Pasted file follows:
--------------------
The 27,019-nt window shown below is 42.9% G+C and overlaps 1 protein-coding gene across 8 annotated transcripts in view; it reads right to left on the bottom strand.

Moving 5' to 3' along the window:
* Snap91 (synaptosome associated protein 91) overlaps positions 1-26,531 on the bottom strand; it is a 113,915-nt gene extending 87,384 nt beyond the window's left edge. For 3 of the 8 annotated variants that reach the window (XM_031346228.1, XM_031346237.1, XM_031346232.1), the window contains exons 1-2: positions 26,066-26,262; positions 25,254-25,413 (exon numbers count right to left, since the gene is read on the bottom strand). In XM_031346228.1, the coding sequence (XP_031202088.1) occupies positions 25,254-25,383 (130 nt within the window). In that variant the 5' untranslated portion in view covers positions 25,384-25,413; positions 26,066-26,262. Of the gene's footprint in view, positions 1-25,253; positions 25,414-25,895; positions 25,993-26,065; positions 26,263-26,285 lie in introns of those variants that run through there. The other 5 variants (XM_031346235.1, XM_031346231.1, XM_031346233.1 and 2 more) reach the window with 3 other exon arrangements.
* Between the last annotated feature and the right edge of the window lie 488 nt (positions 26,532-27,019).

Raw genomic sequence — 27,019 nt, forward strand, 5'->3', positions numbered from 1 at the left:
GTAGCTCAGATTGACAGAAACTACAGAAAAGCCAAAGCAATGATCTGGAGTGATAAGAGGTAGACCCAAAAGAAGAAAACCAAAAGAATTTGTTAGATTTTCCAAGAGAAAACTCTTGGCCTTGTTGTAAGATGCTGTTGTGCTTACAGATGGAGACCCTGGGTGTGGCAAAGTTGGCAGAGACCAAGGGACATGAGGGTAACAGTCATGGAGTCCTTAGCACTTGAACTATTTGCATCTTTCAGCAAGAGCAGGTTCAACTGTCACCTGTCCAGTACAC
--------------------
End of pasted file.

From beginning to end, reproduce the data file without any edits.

The 27,019-nt window shown below is 42.9% G+C and overlaps 1 protein-coding gene across 8 annotated transcripts in view; it reads right to left on the bottom strand.

Moving 5' to 3' along the window:
* Snap91 (synaptosome associated protein 91) overlaps positions 1-26,531 on the bottom strand; it is a 113,915-nt gene extending 87,384 nt beyond the window's left edge. For 3 of the 8 annotated variants that reach the window (XM_031346228.1, XM_031346237.1, XM_031346232.1), the window contains exons 1-2: positions 26,066-26,262; positions 25,254-25,413 (exon numbers count right to left, since the gene is read on the bottom strand). In XM_031346228.1, the coding sequence (XP_031202088.1) occupies positions 25,254-25,383 (130 nt within the window). In that variant the 5' untranslated portion in view covers positions 25,384-25,413; positions 26,066-26,262. Of the gene's footprint in view, positions 1-25,253; positions 25,414-25,895; positions 25,993-26,065; positions 26,263-26,285 lie in introns of those variants that run through there. The other 5 variants (XM_031346235.1, XM_031346231.1, XM_031346233.1 and 2 more) reach the window with 3 other exon arrangements.
* Between the last annotated feature and the right edge of the window lie 488 nt (positions 26,532-27,019).

Raw genomic sequence — 27,019 nt, forward strand, 5'->3', positions numbered from 1 at the left:
GTAGCTCAGATTGACAGAAACTACAGAAAAGCCAAAGCAATGATCTGGAGTGATAAGAGGTAGACCCAAAAGAAGAAAACCAAAAGAATTTGTTAGATTTTCCAAGAGAAAACTCTTGGCCTTGTTGTAAGATGCTGTTGTGCTTACAGATGGAGACCCTGGGTGTGGCAAAGTTGGCAGAGACCAAGGGACATGAGGGTAACAGTCATGGAGTCCTTAGCACTTGAACTATTTGCATCTTTCAGCAAGAGCAGGTTCAACTGTCACCTGTCCAGTACAC